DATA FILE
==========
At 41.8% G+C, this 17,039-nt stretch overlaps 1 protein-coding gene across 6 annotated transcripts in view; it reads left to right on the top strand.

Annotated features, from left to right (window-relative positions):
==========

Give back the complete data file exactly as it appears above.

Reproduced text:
At 41.8% G+C, this 17,039-nt stretch overlaps 1 protein-coding gene across 6 annotated transcripts in view; it reads left to right on the top strand.

Annotated features, from left to right (window-relative positions):